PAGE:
UPDATE: As the Washington Post reports, Graham-Cassidy is pretty well dead:
Senate Finance Committee Chairman Orrin G. Hatch (R-Utah), who had been overseeing a raucous hearing on the proposal, said Monday evening that he would only allow one more round of questions given the bill’s predicament.
“Let’s face it, we’re not getting anywhere,” he remarked.
Senate Republicans have managed to unite virtually the entire healthcare industry in opposition to their latest Obamacare repeal attempt. On Monday afternoon, the Congressional Budget Office (CBO) announced its initial review of the Graham-Cassidy legislation at about the same time that Maine Sen. Susan Collins voiced her intention to vote no on the bill.
The decision by Sen. Collins is the proverbial nail in this coffin. And as National Public Radio (NPR) reports, the CBO’s new partial analysis of Graham-Cassidy gives Collins and other dissenters good reason to say “NO”:
The proposal the Senate is considering that would repeal and replace the Affordable Care Act will result in millions losing health insurance and a $133 billion reduction in the deficit by 2026, according to the Congressional Budget Office’s report on the Graham-Cassidy legislation.
The CBO did not have enough time to estimate specifically how many people’s insurance would be affected as they have done when they have scored previous repeal bills. But, the analysis it released Monday evening says, “the number of people with comprehensive health insurance that covers high-cost medical events would be reduced by millions” compared to current law. [Pols emphasis]…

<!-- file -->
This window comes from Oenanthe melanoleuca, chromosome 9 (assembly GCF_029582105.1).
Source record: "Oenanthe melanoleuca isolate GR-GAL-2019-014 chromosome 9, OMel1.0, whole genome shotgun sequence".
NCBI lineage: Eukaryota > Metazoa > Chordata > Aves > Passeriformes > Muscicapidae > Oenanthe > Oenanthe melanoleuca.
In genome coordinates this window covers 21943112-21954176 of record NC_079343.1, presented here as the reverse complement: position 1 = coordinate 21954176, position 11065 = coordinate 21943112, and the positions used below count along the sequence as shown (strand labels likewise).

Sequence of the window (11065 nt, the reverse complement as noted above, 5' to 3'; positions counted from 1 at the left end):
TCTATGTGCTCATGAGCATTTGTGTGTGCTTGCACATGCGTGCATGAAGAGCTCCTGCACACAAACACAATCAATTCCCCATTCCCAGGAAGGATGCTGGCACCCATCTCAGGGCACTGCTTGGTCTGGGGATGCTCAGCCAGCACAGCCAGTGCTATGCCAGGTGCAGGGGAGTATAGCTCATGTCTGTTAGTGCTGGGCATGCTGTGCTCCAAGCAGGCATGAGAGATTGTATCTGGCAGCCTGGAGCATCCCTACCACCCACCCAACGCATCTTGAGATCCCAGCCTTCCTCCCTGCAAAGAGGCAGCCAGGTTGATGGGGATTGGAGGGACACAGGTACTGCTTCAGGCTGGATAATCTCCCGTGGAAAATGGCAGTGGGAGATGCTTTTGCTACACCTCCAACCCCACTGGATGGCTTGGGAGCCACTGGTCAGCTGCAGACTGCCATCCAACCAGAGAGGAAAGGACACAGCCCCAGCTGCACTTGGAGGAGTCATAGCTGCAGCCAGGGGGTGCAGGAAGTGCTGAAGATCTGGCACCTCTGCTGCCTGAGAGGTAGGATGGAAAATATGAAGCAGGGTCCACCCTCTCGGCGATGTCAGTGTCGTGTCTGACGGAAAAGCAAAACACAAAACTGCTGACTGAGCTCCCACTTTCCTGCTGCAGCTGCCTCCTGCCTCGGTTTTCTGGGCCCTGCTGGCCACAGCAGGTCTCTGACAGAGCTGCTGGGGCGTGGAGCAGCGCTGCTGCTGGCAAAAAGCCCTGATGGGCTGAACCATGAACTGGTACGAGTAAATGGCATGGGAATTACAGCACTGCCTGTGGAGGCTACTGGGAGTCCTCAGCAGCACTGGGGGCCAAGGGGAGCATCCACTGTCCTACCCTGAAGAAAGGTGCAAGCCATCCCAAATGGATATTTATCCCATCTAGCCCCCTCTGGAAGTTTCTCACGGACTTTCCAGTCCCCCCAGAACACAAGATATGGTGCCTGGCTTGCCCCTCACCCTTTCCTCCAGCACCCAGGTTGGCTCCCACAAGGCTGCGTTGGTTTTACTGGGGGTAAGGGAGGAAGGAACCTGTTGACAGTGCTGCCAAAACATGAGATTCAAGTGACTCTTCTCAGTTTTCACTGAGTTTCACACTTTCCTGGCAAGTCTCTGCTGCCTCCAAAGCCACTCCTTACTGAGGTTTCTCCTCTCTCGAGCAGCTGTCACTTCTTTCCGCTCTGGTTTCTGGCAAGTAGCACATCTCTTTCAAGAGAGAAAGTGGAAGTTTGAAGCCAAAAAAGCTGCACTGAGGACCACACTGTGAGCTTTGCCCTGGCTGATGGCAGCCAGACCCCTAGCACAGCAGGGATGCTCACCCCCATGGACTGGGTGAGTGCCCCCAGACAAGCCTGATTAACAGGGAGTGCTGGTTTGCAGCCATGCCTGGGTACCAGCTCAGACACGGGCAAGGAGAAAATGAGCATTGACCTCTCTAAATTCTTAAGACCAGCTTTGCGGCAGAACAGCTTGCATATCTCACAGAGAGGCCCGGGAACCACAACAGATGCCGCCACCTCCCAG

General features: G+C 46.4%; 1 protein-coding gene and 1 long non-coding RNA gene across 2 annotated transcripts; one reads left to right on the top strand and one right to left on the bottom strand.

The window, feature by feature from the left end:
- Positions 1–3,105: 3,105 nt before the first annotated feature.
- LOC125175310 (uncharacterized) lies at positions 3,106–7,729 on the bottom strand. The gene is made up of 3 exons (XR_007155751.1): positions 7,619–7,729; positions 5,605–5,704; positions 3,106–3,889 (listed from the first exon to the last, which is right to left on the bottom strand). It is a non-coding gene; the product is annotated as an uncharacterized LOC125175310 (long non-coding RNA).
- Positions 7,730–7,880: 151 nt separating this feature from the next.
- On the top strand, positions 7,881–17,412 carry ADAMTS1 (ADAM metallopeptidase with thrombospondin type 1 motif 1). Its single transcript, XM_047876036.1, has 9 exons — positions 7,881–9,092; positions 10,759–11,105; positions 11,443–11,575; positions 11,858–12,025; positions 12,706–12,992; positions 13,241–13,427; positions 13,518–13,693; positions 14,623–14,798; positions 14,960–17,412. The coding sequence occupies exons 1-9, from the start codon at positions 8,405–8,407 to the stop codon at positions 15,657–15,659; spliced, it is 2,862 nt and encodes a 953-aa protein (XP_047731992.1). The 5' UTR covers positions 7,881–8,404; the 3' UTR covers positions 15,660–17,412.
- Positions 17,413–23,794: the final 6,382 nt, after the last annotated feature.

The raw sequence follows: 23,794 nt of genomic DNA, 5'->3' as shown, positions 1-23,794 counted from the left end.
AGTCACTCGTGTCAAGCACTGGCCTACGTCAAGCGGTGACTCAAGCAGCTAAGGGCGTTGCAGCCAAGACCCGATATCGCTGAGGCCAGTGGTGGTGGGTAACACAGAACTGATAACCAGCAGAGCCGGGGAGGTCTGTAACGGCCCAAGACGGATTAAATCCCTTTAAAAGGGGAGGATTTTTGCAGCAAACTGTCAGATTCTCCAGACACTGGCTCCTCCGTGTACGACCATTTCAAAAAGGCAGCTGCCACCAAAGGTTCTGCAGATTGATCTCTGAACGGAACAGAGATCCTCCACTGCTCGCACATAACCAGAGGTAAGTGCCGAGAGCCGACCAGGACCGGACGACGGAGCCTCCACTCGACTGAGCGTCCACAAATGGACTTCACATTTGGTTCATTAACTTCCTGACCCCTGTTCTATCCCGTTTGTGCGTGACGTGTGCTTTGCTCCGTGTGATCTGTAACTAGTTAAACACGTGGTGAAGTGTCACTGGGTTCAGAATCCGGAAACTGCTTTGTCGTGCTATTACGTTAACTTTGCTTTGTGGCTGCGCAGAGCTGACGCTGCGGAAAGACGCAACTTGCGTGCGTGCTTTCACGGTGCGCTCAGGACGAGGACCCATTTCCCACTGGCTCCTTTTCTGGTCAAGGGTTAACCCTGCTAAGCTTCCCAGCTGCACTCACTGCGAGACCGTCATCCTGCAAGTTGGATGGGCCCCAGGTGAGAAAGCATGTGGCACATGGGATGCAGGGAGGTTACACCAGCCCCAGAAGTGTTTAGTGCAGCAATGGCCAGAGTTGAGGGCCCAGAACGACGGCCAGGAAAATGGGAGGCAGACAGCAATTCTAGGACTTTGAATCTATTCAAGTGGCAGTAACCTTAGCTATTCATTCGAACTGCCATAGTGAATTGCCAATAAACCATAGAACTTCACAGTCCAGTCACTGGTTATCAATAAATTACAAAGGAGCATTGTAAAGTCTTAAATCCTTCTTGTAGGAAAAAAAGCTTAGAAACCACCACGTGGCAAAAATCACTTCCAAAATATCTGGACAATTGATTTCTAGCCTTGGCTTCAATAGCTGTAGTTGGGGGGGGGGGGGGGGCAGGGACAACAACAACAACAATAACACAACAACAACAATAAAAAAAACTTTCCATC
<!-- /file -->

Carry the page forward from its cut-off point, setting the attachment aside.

…CBO says it can’t do a complete analysis of the plan in the short window requested by lawmakers. Senate Republicans are looking to vote on the bill this week, before a deadline at the end of September would require they get support from Democrats to be able to pass the legislation.
Earlier proposals to overhaul the health care system failed in part because the CBO analyses showed tens of millions of people were likely to lose insurance coverage because of the proposed changes. The major drivers of those losses, according to the CBO, were the loss of the individual mandate that requires people to buy insurance and the rollback of the expansion of Medicaid that was allowed under Obamacare.
The latest proposal includes both provisions, so some analysts say the results will be the same.
Senate leadership is still trying to figure out what to do with Graham-Cassidy, but Finance Committee Chairman Orrin Hatch said this afternoon that he doubted there would even be a floor vote on the legislation.